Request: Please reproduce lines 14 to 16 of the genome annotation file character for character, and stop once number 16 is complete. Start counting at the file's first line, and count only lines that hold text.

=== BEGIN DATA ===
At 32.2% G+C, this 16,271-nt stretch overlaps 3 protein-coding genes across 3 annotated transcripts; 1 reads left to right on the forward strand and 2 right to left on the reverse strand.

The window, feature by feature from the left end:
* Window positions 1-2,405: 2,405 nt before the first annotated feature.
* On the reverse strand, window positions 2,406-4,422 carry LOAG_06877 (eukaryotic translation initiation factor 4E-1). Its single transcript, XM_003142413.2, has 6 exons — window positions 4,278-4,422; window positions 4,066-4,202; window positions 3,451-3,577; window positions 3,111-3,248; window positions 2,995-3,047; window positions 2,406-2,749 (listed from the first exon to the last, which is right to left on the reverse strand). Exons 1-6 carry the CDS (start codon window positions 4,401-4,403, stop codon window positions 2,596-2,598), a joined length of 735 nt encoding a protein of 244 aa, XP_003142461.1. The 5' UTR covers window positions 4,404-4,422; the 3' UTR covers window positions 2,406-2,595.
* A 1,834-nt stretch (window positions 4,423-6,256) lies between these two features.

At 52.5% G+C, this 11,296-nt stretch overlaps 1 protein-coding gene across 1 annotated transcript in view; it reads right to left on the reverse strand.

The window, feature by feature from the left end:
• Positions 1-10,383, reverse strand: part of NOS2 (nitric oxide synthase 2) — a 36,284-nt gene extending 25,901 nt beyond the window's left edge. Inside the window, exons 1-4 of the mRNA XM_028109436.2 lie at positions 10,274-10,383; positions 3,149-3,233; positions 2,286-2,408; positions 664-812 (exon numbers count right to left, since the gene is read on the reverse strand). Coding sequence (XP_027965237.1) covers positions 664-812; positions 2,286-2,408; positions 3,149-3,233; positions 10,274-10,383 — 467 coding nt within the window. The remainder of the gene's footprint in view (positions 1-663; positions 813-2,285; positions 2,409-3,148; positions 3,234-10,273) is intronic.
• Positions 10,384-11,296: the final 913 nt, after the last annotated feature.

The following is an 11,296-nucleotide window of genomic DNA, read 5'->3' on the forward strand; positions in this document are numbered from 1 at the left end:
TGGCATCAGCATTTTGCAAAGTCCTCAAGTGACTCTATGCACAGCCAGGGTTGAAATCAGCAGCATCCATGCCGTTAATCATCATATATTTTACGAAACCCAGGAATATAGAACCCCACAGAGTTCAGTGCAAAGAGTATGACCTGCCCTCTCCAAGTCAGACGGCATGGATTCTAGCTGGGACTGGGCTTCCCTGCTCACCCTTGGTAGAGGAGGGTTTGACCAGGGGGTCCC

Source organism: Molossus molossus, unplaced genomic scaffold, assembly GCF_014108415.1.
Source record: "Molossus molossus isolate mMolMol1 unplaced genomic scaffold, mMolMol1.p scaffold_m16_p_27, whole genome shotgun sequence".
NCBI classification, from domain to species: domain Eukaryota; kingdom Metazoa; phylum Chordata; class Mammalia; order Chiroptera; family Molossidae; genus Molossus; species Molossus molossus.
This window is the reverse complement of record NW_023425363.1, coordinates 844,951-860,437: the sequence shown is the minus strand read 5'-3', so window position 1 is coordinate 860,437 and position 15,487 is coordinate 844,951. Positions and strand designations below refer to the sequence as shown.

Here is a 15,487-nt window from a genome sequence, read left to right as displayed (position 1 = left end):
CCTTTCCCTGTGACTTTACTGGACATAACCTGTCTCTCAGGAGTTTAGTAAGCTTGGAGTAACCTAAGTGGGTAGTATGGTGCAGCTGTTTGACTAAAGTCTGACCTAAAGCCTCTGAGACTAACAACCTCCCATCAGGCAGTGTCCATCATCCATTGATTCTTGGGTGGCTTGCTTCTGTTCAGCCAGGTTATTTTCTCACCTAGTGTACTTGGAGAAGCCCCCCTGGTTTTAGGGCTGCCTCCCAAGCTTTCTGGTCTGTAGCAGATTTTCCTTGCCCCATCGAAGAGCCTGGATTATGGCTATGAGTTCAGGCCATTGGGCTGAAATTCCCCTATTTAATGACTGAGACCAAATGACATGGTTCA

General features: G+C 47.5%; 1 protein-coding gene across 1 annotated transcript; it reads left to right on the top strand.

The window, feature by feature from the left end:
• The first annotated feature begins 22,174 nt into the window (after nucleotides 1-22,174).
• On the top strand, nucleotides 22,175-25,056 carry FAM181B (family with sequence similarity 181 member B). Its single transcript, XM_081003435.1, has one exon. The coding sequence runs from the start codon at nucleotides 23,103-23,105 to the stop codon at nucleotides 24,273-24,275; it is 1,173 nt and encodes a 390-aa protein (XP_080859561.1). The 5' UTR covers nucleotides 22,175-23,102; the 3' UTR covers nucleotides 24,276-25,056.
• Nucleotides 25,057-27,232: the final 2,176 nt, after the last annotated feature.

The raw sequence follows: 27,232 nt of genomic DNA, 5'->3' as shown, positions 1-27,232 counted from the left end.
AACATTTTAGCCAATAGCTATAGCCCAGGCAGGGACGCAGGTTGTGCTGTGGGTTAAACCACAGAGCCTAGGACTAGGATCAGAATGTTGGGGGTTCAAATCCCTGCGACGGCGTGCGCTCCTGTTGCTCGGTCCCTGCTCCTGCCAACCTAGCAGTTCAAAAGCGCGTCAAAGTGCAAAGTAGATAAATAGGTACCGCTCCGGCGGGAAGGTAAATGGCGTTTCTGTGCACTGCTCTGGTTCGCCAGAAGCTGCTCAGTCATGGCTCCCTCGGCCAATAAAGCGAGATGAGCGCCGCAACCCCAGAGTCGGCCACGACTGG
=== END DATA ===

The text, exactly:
NCBI classification, from domain to species: domain Eukaryota; kingdom Metazoa; phylum Chordata; class Mammalia; order Chiroptera; family Molossidae; genus Molossus; species Molossus molossus.
This window is the reverse complement of record NW_023425363.1, coordinates 844,951-860,437: the sequence shown is the minus strand read 5'-3', so window position 1 is coordinate 860,437 and position 15,487 is coordinate 844,951. Positions and strand designations below refer to the sequence as shown.

Here is a 15,487-nt window from a genome sequence, read left to right as displayed (position 1 = left end):